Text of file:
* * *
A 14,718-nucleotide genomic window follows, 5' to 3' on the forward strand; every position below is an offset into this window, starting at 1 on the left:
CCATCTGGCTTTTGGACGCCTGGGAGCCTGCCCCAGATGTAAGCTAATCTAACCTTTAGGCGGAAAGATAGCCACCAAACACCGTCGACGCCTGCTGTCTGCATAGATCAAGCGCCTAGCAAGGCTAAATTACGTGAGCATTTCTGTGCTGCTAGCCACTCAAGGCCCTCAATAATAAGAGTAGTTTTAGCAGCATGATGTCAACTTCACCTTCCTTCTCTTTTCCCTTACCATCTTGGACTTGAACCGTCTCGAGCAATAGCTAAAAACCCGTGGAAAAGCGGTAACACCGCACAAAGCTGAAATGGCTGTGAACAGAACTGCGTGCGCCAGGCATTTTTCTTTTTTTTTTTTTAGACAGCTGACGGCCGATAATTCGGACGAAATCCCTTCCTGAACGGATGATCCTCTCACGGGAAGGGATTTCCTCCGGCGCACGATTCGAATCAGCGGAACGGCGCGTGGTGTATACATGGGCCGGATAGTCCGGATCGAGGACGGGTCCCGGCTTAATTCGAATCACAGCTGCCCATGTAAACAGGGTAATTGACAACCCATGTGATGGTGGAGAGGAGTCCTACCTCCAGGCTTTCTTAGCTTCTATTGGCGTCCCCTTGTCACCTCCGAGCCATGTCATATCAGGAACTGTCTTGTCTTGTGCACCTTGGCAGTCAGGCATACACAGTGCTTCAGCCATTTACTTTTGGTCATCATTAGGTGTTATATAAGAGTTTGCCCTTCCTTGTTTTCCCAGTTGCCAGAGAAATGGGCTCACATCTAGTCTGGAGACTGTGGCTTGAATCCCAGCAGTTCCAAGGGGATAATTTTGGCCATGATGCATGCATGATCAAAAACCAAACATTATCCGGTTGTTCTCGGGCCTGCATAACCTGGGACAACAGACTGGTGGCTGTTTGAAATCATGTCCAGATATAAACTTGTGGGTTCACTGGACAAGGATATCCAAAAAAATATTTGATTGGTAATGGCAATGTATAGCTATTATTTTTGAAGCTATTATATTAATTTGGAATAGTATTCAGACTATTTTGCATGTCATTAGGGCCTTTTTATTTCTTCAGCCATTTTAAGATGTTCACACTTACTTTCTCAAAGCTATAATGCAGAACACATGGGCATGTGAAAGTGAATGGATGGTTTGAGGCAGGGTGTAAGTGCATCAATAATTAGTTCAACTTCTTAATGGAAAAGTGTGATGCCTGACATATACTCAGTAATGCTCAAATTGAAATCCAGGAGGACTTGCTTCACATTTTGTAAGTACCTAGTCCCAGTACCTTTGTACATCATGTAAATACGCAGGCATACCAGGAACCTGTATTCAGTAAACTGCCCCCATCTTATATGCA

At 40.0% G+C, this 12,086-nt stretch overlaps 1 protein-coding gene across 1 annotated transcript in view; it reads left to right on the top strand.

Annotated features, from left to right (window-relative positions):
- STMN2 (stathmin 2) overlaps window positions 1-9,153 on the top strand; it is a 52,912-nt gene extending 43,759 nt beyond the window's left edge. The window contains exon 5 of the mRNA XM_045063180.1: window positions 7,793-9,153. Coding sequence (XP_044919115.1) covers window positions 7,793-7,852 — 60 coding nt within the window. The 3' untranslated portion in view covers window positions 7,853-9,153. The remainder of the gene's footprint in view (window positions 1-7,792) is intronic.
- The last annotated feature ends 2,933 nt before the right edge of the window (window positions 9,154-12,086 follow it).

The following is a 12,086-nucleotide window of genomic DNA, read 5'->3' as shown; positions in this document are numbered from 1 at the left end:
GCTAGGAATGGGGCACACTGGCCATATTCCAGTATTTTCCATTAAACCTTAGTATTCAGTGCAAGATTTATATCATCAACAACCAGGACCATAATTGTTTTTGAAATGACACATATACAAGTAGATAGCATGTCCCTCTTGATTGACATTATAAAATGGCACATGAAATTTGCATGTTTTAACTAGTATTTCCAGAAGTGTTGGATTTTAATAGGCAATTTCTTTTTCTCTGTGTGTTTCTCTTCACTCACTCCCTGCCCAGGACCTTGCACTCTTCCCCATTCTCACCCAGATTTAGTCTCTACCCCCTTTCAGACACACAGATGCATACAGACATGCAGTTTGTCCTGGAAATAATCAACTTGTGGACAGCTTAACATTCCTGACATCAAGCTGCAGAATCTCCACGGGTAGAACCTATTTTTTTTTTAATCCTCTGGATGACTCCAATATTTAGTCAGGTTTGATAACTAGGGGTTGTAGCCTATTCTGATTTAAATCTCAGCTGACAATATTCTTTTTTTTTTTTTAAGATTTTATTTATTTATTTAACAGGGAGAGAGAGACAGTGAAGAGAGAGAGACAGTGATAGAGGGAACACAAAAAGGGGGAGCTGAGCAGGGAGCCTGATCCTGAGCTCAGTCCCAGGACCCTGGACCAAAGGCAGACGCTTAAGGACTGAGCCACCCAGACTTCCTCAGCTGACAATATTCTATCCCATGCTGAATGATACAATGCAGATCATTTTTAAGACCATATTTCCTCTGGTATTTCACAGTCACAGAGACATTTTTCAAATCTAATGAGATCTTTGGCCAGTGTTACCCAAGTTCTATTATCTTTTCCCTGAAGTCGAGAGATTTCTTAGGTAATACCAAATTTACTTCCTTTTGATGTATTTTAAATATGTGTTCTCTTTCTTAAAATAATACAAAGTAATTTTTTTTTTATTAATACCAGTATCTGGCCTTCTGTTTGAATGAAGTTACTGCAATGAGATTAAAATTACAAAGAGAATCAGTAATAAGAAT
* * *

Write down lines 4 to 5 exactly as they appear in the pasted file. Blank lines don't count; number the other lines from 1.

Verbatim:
Annotated features, from left to right (window-relative positions):
- STMN2 (stathmin 2) overlaps window positions 1-9,153 on the top strand; it is a 52,912-nt gene extending 43,759 nt beyond the window's left edge. The window contains exon 5 of the mRNA XM_045063180.1: window positions 7,793-9,153. Coding sequence (XP_044919115.1) covers window positions 7,793-7,852 — 60 coding nt within the window. The 3' untranslated portion in view covers window positions 7,853-9,153. The remainder of the gene's footprint in view (window positions 1-7,792) is intronic.